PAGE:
kaberett: Clyde the tortoise from Elementary, crawling across a map, with a red tape cross on his back. (elementary-emergency-clyde)
[personal profile] kaberett
The Red Turtle is a collaboration between Studio Ghibli and Oscar-winning British-Dutch animator Michaël Dudok de Wit. Having premiered at the 2016 Cannes Film Festival, it's had a general release in the UK this week. [personal profile] me_and spotted a poster in one of our local stations; I've just started showing him the Studio Ghibli back catalogue; he suggested going. (It's Ghibli! It's turtles! These seemed like good things.)

The Guardian, in one of many rapturous reviews, says:
Suffice to say that the official one-line synopsis of The Red Turtle – "the milestones in the life of a human being" – rings entirely true; the cycle of birth, death and rebirth is expressed with piercing clarity.

... which is sort of accurate, but very telling about expected audiences, and reviewers, and... everyone involved in the thing.

It is actually the story of a man who is shipwrecked on an island, and his son, and incidentally of the woman who actually carries the child: she is the eponymous red tortoise, killed by our main character and magically transformed into a woman, who ends up falling in love with him (?) for reasons that are never really explored on screen, as far as I can tell. There's a fade-to-black as she inexplicably leads him into a clearing to fuck; the next thing we see on screen is a crawling baby.

The pregnancy is completely elided. So is giving birth. So is breastfeeding. So is child sickness.

... and then, eventually, the son grows up and leaves home; and then, eventually, the woman transforms back into a turtle and disappear back into the sea.

It is fair enough that she's not conceived of as human, I suppose, being as she's literally a turtle, but she's also not... really conceived of as a person.

The Guardian's film reviewers, male-coded names all of them, love it. I'd have loved it so much more if the child had been, as I first interpreted, a girl.

To be clear, I'm glad that I saw it: I loved the animals and the textures and the ways in which one got to know the small island; I loved the atmosphere and the great sweeping shots of tiny people against a vast expanse of sea and sky; I loved the detail of the glass bottle that washed up on the shore, echoing a much earlier barrel.

I just really wish that it didn't, in framing itself as universal, once again write the experiences of anyone who's not a factory-default man completely out of the story.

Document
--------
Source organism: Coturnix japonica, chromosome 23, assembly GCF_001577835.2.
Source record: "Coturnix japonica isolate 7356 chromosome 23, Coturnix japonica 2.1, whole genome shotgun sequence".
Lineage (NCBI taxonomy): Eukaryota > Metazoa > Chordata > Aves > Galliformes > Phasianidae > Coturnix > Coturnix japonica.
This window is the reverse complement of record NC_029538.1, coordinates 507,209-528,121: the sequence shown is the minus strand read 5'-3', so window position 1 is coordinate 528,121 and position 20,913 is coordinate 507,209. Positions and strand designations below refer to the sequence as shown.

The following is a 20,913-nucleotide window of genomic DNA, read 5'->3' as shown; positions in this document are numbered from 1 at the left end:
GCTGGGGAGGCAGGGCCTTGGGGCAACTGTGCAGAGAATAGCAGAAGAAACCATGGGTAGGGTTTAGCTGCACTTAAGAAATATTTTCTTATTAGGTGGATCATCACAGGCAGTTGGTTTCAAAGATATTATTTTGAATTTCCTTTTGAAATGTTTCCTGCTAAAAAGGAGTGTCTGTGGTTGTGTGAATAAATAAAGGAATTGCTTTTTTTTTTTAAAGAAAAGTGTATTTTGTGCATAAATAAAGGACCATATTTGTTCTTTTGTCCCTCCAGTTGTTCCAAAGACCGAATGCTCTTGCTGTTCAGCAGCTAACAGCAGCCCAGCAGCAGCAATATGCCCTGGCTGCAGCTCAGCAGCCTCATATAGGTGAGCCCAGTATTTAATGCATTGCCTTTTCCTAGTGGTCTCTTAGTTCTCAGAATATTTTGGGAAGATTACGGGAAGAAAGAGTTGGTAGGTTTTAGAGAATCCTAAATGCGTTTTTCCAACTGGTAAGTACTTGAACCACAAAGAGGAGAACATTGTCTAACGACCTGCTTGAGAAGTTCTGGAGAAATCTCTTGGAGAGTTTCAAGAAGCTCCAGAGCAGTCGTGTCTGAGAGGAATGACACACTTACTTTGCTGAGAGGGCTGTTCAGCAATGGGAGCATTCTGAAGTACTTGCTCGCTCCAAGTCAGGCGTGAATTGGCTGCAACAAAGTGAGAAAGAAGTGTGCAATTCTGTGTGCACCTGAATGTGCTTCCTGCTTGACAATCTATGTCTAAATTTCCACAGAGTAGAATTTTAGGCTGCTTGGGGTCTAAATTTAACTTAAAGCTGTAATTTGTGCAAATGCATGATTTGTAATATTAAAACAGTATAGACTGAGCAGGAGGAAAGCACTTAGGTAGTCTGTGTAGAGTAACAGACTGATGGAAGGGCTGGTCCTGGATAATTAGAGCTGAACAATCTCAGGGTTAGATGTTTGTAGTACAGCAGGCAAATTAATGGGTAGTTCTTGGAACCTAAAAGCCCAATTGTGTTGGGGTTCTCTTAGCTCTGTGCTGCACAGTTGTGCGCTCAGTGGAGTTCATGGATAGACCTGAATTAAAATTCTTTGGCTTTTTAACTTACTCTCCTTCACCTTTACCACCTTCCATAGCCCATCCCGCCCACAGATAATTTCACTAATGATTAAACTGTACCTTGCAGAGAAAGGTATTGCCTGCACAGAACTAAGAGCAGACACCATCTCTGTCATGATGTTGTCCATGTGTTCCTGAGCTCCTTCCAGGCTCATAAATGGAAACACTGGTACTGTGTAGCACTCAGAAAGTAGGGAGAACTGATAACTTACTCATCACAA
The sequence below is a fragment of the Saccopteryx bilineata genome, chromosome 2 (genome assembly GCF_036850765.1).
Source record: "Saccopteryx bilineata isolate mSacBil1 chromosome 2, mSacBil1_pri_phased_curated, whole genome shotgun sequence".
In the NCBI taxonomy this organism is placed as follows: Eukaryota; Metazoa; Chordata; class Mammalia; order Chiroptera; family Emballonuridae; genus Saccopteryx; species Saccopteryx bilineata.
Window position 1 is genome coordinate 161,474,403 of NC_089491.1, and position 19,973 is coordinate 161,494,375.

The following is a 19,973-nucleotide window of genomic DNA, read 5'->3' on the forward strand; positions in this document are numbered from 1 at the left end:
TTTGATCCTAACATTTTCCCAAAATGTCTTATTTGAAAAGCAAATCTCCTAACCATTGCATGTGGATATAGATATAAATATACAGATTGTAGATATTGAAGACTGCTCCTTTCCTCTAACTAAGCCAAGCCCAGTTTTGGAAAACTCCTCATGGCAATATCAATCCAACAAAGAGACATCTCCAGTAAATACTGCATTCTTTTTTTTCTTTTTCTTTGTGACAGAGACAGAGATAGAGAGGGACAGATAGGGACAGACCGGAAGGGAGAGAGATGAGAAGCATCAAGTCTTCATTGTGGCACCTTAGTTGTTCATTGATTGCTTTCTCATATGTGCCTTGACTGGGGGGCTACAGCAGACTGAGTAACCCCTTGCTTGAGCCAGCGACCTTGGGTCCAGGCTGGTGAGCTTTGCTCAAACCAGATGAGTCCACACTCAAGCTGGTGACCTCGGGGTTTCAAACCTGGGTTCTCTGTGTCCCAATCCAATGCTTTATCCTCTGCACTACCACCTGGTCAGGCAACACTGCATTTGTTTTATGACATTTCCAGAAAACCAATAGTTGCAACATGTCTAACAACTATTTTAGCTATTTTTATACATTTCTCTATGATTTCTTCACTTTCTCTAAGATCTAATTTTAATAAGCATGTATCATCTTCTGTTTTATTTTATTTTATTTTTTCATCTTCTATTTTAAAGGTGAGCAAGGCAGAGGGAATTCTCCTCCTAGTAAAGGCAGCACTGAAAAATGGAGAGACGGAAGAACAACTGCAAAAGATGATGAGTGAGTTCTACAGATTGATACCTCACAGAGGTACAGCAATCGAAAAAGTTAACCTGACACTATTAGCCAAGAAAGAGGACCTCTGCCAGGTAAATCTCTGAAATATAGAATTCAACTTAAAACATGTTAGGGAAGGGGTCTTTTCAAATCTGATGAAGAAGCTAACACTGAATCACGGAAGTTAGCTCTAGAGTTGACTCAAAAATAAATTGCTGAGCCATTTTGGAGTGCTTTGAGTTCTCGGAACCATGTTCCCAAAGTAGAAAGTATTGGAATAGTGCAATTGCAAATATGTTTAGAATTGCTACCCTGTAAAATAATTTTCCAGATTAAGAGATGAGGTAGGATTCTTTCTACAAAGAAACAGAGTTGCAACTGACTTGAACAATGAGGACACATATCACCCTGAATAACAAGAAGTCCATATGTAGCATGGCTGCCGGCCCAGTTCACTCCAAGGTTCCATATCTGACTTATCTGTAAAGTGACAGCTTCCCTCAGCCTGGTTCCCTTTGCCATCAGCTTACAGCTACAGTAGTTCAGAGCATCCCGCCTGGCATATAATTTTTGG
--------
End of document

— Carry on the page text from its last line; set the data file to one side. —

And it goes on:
(no subject)

Date: 2017-05-28 06:55 pm (UTC)
recessional: bare-footed person in jeans walks on log (Default)
From: [personal profile] recessional
I'm wondering if the universality is as clearly implied in the original context. (I always wonder about this, in terms of stuff coming from non-European-base culture stuff.)

Like. "The milestones in the life of a human being" means a lot different stuff if we're using "a human being" to mean "any human being", or if we're using it to mean "a human being" as in this specific character is a human being. And the actual sentence could mean either.


(no subject)

Date: 2017-05-28 07:11 pm (UTC)
recessional: bare-footed person in jeans walks on log (Default)
From: [personal profile] recessional

Ah ok I thought it was A Ghibli Movie full on. My mistake

Edited Date: 2017-05-28 07:13 pm (UTC)

(no subject)

Date: 2017-05-29 02:37 pm (UTC)
From: [personal profile] swaldman
Very much not a Ghibli movie in any sense but the art, and I suspect that kids taken to see it in expectation of another film in the Miyazaki mould might be bored.

I loved it, but I do take your point. (and, yes, I'm a fairly factory-default man).

I'm curious as to whether there is existing mythology behind this. I read it as a selkie story - especially with the way she casts away her shell - with a species twist...

(no subject)

Date: 2017-05-30 07:37 pm (UTC)
From: [personal profile] swaldman
I'm not sure I've seen Ponyo! Which is an omission...

Spoilers below, if anybody is concerned by that having read this far.

Yeah, it's a selkie story, but not quite. Firstly, in traditional selkie stories a female selkie doesn't normally *voluntarily* dispose of her skin. Secondly, the killing her (or perhaps nearly killing her) first thing. It made me wonder whether there is existing folklore that it fits better than it does selkies - possibly from the pacific?

What I said on Facebook, I think, was that i found it sad but that I felt that many would find that arguable. Well, the ending made me cry, because we see the child move away, and we see the man die, and we see the woman / turtle acknowledge this and simply carry on, because of course she is a turtle and they live for hundreds of years. The duration of most of his life was a significant investment by her, certainly, but only a modest proportion of her lifespan. And maybe that's why it isn't sad. Yes, there's circle-of-life stuff, which isn't sad, but there's also some sort of beauty in the mismatched timescales and the acceptance, rather than grief, over that. Or at least, that's how I saw it. I suspect it could be read in plenty of ways.
Edited Date: 2017-05-30 07:37 pm (UTC)

(no subject)

Date: 2017-05-31 12:13 am (UTC)
lizcommotion: Lily and Chance squished in a cat pile-up on top of a cat tree (buff tabby, black cat with red collar) (Default)
From: [personal profile] lizcommotion
skipping the spoilers section for now, wondering how I missed this announcement??


kaberett: Overlaid Mars & Venus symbols, with Swiss Army knife tools at other positions around the central circle. (Default)

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